How Fire Emblem Echoes: Shadows of Valentia Modernized a Forgotten 8-bit Strategy Classic for the 3DS

How Fire Emblem Echoes: Shadows of Valentia Modernized a Forgotten 8-bit Strategy Classic for the 3DS

INTERVIEW | Intelligent Systems on building out the story, trying out new mechanics, and why marriage and kids didn't make it into the remake.

Fire Emblem Echoes: Shadows of Valentia was always meant to be a relatively quick project for Intelligent Systems and Nintendo.

As originally conceived, it was meant to fill the gap between Fire Emblem Fates and Fire Emblem for the Switch. Fire Emblem Gaiden was chosen because it would allow them to try some new things without being too tough to adapt.

But Intelligent Systems quickly realized that they had the opportunity to take the raw material of Gaiden and make it into something more. With that they dramatically expanded the story and refined the mechanics without sacrificing the map design and the difficulty. We were hard on them for some of their choices in our review of Fire Emblem Echoes, but there's no denying that they had a specific vision, and that they followed through on that vision.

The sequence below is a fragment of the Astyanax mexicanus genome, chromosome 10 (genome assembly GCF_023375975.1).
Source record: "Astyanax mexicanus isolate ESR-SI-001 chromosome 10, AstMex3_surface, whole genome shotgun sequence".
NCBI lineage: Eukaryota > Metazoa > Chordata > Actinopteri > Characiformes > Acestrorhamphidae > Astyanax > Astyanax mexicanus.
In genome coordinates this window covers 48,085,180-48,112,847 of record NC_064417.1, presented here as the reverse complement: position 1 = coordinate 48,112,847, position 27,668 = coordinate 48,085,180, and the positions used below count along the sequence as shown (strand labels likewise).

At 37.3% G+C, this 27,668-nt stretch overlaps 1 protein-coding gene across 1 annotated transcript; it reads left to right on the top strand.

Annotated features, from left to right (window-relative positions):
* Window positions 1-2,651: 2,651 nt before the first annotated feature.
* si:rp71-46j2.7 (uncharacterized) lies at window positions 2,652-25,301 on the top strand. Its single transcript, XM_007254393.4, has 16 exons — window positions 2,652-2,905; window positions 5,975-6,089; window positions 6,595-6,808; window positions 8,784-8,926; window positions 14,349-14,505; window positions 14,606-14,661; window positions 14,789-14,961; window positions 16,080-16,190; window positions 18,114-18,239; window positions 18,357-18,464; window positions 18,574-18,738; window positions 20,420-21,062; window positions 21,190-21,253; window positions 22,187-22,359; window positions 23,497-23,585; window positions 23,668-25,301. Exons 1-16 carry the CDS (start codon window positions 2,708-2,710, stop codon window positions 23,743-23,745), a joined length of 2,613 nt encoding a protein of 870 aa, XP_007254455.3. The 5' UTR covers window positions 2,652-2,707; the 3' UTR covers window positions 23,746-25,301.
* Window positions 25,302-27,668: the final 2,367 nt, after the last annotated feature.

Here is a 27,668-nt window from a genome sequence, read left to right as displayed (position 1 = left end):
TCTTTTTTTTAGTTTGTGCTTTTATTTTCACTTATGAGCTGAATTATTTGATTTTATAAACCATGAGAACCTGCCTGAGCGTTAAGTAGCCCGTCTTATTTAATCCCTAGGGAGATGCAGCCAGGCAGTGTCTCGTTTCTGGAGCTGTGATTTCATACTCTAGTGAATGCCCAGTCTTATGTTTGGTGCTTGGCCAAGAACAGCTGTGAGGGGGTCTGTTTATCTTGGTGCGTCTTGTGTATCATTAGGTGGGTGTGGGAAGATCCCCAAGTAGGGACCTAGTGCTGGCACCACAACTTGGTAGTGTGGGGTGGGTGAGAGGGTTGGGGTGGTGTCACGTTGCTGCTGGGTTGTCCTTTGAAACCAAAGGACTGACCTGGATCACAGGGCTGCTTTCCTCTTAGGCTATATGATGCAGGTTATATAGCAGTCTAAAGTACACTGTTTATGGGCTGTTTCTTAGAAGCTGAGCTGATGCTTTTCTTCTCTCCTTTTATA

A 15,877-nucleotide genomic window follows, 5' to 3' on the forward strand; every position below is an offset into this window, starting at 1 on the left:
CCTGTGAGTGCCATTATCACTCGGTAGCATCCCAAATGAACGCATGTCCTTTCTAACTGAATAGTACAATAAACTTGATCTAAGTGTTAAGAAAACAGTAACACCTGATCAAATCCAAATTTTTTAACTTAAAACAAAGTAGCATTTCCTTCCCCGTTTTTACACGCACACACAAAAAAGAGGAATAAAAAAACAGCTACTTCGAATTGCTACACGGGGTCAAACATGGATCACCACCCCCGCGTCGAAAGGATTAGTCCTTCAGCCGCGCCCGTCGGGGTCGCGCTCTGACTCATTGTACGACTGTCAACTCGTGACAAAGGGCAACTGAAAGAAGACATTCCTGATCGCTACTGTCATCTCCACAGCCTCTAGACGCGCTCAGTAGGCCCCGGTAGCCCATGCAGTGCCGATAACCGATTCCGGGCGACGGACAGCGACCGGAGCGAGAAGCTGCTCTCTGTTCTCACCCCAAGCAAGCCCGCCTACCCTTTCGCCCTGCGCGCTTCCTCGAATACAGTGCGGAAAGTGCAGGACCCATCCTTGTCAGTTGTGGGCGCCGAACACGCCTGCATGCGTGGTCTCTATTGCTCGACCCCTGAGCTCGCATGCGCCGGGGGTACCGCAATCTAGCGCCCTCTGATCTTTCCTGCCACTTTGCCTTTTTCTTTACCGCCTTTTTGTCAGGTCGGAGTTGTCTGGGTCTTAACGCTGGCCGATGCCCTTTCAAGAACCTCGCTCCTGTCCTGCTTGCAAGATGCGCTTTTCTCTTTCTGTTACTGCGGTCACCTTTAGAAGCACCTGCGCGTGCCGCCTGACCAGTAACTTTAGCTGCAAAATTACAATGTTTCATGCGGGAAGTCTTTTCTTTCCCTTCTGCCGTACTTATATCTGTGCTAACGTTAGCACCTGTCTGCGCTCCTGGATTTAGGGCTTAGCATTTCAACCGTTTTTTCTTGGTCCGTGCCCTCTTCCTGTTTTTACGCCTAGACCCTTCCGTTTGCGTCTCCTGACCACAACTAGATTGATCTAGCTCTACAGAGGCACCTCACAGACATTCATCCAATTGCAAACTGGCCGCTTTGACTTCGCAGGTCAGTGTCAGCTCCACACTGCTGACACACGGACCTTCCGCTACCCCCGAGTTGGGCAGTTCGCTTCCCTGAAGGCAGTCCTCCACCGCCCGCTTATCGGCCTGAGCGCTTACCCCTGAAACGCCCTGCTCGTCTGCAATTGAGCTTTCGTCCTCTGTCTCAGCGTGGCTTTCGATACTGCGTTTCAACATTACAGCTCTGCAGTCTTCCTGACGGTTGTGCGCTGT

The original Fire Emblem Gaiden was minimalist to say the least.

Read on for our interview with director Toshiyuki Kusakihara and Nintendo's Kenta Nakanishi on the challenges of remaking Fire Emblem Gaiden, what the new characters mean to the story, and how they plan to apply what they've learned to the future of the series.